According to the latest figures released by email management firm Email Systems, some vertical sectors are suffering much more than others from malware attacks and a clear "sector hierarchy" emerging.
Along with the IT industry, which is one of those worst hit, the leisure and entertainment sector, including sport, received almost one in 10 of all spam mails sent over the last 12 months. The manufacturing sector received more than one in three. Between them, the three sectors have attracted more than 60 percent of all spam and virus emails since November 2004.
However, what also emerged from the research's findings was the existence of a second tier of sectors where malware attacks are still extremely significant as each sector attracted hundreds of millions of spam and virus emails each year.
Roughly a quarter of the spam and viruses received over the last year has been split between the construction sector (1.13 percent); the consumer goods (including tobacco, alcohol and household goods) sector (5.8 percent); financial services and banking (2.31 percent); the public sector (government/education) (5.13 percent); retail (5.15 percent); support services (cleaning services) 3.14 percent and tourism (2.82 percent).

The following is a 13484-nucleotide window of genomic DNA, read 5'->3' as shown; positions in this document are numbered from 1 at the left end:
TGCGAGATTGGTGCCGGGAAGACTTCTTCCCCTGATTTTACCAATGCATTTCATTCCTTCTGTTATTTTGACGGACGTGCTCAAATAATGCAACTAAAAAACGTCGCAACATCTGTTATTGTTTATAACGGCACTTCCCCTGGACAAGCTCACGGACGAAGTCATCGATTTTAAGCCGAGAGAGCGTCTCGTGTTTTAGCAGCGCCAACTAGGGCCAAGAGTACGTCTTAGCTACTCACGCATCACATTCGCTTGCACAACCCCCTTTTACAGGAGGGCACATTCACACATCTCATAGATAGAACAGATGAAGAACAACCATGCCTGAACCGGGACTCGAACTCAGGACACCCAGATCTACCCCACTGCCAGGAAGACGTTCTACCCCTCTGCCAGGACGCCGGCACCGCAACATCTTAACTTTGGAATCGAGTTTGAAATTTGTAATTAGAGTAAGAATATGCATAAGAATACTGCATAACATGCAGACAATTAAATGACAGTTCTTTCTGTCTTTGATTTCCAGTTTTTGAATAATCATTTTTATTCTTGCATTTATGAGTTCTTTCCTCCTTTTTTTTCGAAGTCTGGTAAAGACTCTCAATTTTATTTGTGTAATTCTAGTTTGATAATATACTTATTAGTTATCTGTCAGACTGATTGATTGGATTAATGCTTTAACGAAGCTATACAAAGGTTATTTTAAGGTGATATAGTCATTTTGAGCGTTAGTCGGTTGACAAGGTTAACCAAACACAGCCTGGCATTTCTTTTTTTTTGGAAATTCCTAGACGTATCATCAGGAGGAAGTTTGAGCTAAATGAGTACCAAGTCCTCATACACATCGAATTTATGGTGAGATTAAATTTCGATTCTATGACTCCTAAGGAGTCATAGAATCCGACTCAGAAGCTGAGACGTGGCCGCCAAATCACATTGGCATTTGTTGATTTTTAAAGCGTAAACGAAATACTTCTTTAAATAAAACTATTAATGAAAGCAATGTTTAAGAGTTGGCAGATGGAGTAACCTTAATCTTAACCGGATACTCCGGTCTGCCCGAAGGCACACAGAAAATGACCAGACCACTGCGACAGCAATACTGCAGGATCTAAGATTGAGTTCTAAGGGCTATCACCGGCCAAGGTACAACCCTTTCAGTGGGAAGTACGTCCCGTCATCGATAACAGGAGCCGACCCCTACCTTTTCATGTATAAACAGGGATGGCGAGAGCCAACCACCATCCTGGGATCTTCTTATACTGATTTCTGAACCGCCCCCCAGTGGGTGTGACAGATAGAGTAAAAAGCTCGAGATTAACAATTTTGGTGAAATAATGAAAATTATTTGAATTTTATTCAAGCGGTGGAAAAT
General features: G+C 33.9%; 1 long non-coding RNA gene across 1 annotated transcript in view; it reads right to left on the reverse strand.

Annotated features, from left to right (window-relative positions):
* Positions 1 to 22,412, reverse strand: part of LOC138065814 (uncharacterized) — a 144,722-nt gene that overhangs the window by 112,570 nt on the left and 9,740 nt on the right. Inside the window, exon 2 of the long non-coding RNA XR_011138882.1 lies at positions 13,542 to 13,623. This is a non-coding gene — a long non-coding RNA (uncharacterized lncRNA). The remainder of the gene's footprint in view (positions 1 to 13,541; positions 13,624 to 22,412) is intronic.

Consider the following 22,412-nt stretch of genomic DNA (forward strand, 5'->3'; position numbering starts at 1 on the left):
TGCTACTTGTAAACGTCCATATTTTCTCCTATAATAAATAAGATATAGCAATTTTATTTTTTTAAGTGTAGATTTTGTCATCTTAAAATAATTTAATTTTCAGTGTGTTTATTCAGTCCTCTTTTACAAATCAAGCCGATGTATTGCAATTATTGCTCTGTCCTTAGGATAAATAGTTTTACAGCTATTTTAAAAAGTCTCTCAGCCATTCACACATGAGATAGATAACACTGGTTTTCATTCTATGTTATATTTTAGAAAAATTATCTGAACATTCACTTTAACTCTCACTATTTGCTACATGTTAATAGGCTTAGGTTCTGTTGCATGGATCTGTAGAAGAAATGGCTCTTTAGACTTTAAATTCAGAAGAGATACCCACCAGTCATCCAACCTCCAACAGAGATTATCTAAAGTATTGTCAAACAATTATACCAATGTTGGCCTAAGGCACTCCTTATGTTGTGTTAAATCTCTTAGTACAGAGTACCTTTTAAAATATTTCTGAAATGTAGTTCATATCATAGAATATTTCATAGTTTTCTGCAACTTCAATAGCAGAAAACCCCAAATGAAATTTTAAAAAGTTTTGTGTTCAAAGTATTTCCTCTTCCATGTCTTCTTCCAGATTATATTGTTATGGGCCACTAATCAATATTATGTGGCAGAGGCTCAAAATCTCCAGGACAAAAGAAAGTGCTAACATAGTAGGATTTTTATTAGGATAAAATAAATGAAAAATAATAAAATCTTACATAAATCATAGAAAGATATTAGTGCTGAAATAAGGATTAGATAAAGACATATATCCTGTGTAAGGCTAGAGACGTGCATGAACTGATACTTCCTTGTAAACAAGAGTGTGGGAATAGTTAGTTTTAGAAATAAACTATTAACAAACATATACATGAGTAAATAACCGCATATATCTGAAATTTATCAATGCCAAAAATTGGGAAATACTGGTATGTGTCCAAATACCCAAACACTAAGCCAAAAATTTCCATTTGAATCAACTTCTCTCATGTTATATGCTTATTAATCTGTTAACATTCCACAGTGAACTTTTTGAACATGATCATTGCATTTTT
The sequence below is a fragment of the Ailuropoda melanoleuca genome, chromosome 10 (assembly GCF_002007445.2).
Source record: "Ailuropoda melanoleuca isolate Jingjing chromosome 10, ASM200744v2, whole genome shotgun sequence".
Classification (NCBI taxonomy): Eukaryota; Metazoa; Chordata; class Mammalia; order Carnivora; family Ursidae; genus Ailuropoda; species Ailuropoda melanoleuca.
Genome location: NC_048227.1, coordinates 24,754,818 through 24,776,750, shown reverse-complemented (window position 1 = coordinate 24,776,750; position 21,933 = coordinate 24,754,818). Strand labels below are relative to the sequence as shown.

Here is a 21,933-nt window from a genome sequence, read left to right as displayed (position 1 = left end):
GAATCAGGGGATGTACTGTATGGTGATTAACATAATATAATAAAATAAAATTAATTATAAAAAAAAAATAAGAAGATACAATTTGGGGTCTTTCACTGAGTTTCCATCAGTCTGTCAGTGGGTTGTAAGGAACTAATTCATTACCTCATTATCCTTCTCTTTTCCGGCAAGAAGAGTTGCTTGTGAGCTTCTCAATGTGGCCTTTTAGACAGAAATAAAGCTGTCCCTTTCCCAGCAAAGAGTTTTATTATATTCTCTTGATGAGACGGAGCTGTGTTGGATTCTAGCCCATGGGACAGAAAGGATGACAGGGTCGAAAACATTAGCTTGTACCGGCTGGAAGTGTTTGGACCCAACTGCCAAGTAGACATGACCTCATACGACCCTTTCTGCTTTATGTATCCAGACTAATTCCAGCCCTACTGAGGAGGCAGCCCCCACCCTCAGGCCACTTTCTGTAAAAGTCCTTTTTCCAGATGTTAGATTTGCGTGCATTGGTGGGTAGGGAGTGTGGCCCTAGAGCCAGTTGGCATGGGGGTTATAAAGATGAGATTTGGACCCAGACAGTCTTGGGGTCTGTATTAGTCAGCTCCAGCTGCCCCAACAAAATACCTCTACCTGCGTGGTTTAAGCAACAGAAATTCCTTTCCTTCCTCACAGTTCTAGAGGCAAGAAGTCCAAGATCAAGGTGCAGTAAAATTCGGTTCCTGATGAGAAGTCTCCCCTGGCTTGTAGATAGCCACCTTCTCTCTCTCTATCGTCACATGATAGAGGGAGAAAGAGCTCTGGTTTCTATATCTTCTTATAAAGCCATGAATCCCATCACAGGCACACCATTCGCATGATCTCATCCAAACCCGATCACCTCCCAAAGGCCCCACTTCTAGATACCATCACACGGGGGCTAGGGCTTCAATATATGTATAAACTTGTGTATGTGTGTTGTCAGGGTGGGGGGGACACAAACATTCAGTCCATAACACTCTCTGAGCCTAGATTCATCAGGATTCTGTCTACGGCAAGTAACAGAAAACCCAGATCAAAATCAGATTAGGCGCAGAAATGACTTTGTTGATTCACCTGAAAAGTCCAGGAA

With one in 10 spam and virus mails targeting businesses in unidentifiable sectors, the remaining 5 percent was divided between agriculture (0.01 percent), energy utilities (oil/gas/chemicals) (0.01 percent), media and marketing (1.23 percent), motoring (0.49 percent) and telecommunications 0.55 percent.
Neil Hammerton, CEO of Email Systems, said, "I suspect that many will find the most surprising aspect of these results to be that a large proportion of the worst affected sectors are traditional industries, whilst sectors such as media and marketing and telecommunications are apparently amongst those least affected.
"One possible explanation is that many of the traditional sector corporate organizations are extremely large businesses that may be spread across many countries. Consequently these organizations may represent a more attractive target for spammers looking to generate revenue through denial of service attacks or indeed just better awareness of their target via dictionary attacks – both of which entail enormous quantities of spam and are potentially crippling for businesses ill-equipped to deal with such a massive influx of email."